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Australian airline Qantas announced this week that it was canceling an order for thirty-five Boeing 787 Dreamliner aircraft – putting additional pressure on the company to turn a profit from its costly new plane.

Qantas’ decision means $8.5 billion in lost profits for the Chicago-based aerospace manufacturer – which received hundreds of millions of dollars in taxpayer-funded incentives in 2009 to open a Dreamliner assembly plant in North Charleston, S.C.  In addition to this lost revenue, Boeing must also pay Qantas $433 million in refunded deposits and compensation for delays.

Qantas CEO Alan Joyce said the Dreamliner “is an excellent aircraft and remains an important part of our future.”

“However, circumstances have changed significantly since our order several years ago,” he added.

Ya think?

Originally scheduled to be delivered to customers in May of 2008, the Dreamliner project has been literally one nightmare after another – including an engine failure last month that briefly shut down the Charleston (S.C.) International Airport.  Qantas was supposed to have nearly 30 Dreamliners in service by the end of 2011, but has received none of the planes.

Boeing must now sell more than 1,100 Dreamliners to turn a profit on the program.  It currently has orders for 824 of the planes, of which it has filled seventeen.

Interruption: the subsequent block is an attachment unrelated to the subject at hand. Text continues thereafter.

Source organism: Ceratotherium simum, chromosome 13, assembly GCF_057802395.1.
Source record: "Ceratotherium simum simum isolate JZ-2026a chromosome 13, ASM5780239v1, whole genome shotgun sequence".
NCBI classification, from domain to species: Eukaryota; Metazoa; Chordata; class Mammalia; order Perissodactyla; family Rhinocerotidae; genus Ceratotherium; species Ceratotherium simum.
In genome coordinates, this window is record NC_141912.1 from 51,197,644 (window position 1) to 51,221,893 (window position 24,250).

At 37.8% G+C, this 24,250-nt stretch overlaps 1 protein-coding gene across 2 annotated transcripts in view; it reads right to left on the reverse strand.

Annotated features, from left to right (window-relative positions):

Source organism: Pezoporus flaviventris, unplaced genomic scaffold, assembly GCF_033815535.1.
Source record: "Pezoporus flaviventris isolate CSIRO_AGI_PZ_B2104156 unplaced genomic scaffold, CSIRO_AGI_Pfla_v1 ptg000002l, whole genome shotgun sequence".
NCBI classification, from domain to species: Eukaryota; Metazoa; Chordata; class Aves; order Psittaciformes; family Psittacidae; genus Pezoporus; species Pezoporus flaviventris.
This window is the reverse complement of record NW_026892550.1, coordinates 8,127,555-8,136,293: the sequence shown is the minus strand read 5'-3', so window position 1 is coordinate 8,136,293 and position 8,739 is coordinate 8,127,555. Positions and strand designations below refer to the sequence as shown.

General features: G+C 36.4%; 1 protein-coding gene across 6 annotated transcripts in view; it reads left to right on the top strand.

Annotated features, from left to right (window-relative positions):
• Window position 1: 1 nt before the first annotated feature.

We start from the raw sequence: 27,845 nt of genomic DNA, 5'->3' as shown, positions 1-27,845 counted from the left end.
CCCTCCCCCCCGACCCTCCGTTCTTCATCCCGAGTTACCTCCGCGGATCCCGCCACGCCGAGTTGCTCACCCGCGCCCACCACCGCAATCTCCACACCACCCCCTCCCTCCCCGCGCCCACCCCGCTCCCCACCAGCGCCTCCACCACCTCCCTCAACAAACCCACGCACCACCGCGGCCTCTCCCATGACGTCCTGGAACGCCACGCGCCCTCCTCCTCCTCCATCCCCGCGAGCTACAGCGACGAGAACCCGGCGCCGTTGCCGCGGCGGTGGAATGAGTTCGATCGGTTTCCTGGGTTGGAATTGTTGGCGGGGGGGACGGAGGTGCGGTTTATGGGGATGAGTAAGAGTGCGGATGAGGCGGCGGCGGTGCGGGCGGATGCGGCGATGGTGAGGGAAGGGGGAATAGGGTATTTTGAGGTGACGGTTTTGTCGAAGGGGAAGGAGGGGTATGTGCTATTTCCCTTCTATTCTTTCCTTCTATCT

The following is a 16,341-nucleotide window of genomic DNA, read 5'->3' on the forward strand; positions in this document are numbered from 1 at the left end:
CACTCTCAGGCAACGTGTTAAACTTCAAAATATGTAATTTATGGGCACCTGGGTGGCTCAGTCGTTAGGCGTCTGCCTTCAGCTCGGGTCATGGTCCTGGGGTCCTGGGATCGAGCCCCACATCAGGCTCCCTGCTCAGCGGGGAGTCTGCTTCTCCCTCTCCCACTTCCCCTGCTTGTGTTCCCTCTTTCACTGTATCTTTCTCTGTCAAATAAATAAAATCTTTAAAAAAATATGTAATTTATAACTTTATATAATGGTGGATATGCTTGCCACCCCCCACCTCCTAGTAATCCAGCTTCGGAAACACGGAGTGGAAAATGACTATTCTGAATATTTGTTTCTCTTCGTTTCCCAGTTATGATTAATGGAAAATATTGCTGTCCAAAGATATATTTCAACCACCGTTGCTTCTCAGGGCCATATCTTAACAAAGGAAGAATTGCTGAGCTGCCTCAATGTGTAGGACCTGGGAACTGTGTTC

Made of 50 percent carbon fiber composite material, the Dreamliner is lighter, stronger and more fuel-efficient than most commercial jets – which are made primarily of aluminum. With fuel prices rising, such planes are obviously in high demand – or at least they were back when Boeing was supposed to have been cranking them out.

Now?  Well let’s just say it’s becoming increasingly obvious why this company always has its hands in taxpayers’ pockets.

In addition to its massive state incentives package (championed by S.C. Senator Hugh Leatherman), Boeing also receives subsidies from the federal government via the U.S. Export-Import Bank, which gives foreign airlines a taxpayer-funded competitive advantage over U.S. carriers.

How will Qantas’ decision impact South Carolina workers?  S.C. Department of Commerce spokeswoman Amy Love did not respond to our inquiries – nor did the office of S.C. Gov. Nikki Haley.